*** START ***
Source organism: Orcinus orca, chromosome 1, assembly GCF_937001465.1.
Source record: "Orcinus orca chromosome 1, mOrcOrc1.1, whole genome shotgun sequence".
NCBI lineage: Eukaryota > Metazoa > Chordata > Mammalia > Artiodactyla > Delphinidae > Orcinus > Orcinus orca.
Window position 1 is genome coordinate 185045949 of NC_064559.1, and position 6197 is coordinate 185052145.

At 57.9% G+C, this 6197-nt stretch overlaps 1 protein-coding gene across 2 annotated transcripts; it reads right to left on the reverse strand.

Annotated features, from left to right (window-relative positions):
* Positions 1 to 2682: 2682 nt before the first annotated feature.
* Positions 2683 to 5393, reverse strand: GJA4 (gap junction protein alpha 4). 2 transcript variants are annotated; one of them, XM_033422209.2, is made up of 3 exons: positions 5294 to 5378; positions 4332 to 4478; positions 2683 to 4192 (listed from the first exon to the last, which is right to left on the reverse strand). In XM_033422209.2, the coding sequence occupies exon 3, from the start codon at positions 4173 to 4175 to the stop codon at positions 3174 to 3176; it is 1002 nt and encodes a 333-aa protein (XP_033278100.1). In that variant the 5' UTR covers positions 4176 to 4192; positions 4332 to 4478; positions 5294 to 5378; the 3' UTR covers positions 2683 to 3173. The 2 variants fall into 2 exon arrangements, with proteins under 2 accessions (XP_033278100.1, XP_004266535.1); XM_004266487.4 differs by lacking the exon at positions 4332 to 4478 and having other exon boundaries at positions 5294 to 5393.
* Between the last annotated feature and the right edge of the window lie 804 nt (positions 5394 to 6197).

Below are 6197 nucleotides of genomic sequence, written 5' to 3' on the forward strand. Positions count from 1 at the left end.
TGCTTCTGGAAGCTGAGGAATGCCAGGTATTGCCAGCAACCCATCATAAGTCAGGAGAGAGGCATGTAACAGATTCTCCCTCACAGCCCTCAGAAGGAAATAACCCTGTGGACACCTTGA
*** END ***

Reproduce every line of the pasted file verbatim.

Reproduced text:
Source organism: Orcinus orca, chromosome 1, assembly GCF_937001465.1.
Source record: "Orcinus orca chromosome 1, mOrcOrc1.1, whole genome shotgun sequence".
NCBI lineage: Eukaryota > Metazoa > Chordata > Mammalia > Artiodactyla > Delphinidae > Orcinus > Orcinus orca.
Window position 1 is genome coordinate 185045949 of NC_064559.1, and position 6197 is coordinate 185052145.

At 57.9% G+C, this 6197-nt stretch overlaps 1 protein-coding gene across 2 annotated transcripts; it reads right to left on the reverse strand.

Annotated features, from left to right (window-relative positions):
* Positions 1 to 2682: 2682 nt before the first annotated feature.
* Positions 2683 to 5393, reverse strand: GJA4 (gap junction protein alpha 4). 2 transcript variants are annotated; one of them, XM_033422209.2, is made up of 3 exons: positions 5294 to 5378; positions 4332 to 4478; positions 2683 to 4192 (listed from the first exon to the last, which is right to left on the reverse strand). In XM_033422209.2, the coding sequence occupies exon 3, from the start codon at positions 4173 to 4175 to the stop codon at positions 3174 to 3176; it is 1002 nt and encodes a 333-aa protein (XP_033278100.1). In that variant the 5' UTR covers positions 4176 to 4192; positions 4332 to 4478; positions 5294 to 5378; the 3' UTR covers positions 2683 to 3173. The 2 variants fall into 2 exon arrangements, with proteins under 2 accessions (XP_033278100.1, XP_004266535.1); XM_004266487.4 differs by lacking the exon at positions 4332 to 4478 and having other exon boundaries at positions 5294 to 5393.
* Between the last annotated feature and the right edge of the window lie 804 nt (positions 5394 to 6197).

Below are 6197 nucleotides of genomic sequence, written 5' to 3' on the forward strand. Positions count from 1 at the left end.
TGCTTCTGGAAGCTGAGGAATGCCAGGTATTGCCAGCAACCCATCATAAGTCAGGAGAGAGGCATGTAACAGATTCTCCCTCACAGCCCTCAGAAGGAAATAACCCTGTGGACACCTTGA